Surprisingly, until June 18, 2015, Colorado Courts had never actually told us what the word "payment" meant. Until now, most personal injury lawyers agreed that your statute of limitations runs two additional years from the time you reach an agreement with the at-fault driver's insurance for the underlying claim. Apparently, that is not exactly true. The word payment actually means receipt of money. In Stoesz, the Court of Appeals ruled that even though the plaintiff and the at-fault party settled in principle, and even though there was a tolling agreement between the at-fault driver's insurance and the injury victim to stay any requirement to file a lawsuit pending receipt of the payment, State Farm as the under-insured motor carrier, was off the hook for paying any additional benefits because the statute of limitations to pursue under-insured motorist benefits had already passed. So basically, the tolling agreement had no legal effect against State Farm.

Despite the fact that there was a tolling agreement, apparently Plaintiff's counsel could have fixed the problem by either filing a lawsuit against the at-fault driver within the three year window, or in the alternative, insisting that a check be drawn and issued on or before the three year anniversary of the motor vehicle injury crash to perhaps sit in a file until Plaintiff's counsel and State Farm were able to reach terms as to permission to settle the case.

While this seems like a technicality, unfortunately Ms. Stoesz has lost potentially thousands of dollars because of such an omission. Perhaps we were all guilty of not fully comprehending what the word payment meant until our Court of Appeals clarified. That said, we now know that it is important for any attorney representing an injury victim to make sure that an under-insured motorist claim is properly preserved by assuring that the underlying case is either settled well in advance of the three year time period, such that there is no question that a check will be drawn by the insurance company within three years, or that a lawsuit is filed to preserve the claim against the at-fault driver before the three year time period runs.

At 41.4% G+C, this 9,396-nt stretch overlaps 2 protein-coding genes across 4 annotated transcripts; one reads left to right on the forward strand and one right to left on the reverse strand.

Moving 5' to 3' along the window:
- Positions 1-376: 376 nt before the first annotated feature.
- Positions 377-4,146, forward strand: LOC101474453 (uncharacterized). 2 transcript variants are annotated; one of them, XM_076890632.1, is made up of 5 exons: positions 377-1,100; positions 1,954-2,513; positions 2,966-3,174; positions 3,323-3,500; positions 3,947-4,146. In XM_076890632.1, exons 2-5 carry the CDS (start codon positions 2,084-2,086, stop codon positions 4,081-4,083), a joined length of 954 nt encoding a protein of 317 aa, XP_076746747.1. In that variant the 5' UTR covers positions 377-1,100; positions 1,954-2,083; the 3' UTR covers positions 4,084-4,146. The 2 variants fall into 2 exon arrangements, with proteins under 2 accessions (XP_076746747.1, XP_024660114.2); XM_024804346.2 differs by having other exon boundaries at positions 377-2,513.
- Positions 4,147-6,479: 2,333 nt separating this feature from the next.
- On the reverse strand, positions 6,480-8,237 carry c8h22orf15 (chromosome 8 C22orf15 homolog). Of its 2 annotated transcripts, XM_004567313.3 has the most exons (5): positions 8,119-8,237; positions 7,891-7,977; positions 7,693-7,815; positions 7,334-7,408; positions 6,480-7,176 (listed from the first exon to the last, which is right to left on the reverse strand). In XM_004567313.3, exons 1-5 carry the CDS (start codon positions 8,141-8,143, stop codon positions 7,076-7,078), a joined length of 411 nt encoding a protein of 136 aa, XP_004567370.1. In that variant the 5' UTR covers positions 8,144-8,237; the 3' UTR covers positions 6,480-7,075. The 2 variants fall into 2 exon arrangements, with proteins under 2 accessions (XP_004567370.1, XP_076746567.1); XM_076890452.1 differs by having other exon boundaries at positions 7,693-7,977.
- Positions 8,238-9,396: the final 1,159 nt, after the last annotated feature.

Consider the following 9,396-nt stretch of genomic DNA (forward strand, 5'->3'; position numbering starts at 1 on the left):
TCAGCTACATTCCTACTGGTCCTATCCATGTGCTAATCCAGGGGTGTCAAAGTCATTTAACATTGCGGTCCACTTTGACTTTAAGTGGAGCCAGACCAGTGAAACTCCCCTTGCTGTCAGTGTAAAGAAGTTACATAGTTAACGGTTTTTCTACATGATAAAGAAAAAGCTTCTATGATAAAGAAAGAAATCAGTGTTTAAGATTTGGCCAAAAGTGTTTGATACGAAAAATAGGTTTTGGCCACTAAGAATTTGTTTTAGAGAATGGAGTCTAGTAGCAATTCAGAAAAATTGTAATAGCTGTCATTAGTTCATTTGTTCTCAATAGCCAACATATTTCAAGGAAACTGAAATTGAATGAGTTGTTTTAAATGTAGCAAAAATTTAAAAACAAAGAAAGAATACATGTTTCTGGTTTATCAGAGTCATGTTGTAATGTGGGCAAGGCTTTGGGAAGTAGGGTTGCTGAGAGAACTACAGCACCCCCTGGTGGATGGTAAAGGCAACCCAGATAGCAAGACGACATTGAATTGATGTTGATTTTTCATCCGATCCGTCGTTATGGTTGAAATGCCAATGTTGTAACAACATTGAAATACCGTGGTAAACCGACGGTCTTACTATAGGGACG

In my opinion, the Court of Appeals made a ruling without due consideration of the unfair advantage that insurance companies already have over consumers. While State Farm will consider this a victory, I believe it shows that the insurance industry will happily sidestep paying benefits and will use any technicality or trick possible to take premiums from a policyholder and not provide benefits.

The law is very technical. If you are an injured car crash victim reading this blog, you may not even be aware of even the more basic obligations described above, such as getting permission from your own insurance company before settling with the at-fault party. There are many pitfalls for person who chooses to represent himself/herself. That is why it is very important for you to hire a knowledgeable attorney who knows the law and will preserve your rights. At Anderson Hemmat, we strive to keep up-to-date on the law so that we can properly preserve your claim and maximize your recovery.If you've been injured by an uninsured or under-insured driver call our experienced motor-vehicle accident attorneys at 303-782-9999 for your free case evaluation today.



POST AUTHOR

Chad Hemmat

CHAD P. HEMMAT

Co-Founder & Lead Trial Attorney


Chad Hemmat is a co-founding principal partner of Anderson Hemmat. Mr. Hemmat directs all civil litigation operations at Anderson Hemmat. Litigation is the actual court process. Mr. Hemmat is personally involved in every case and insures that each client receives impeccable representation. Read more...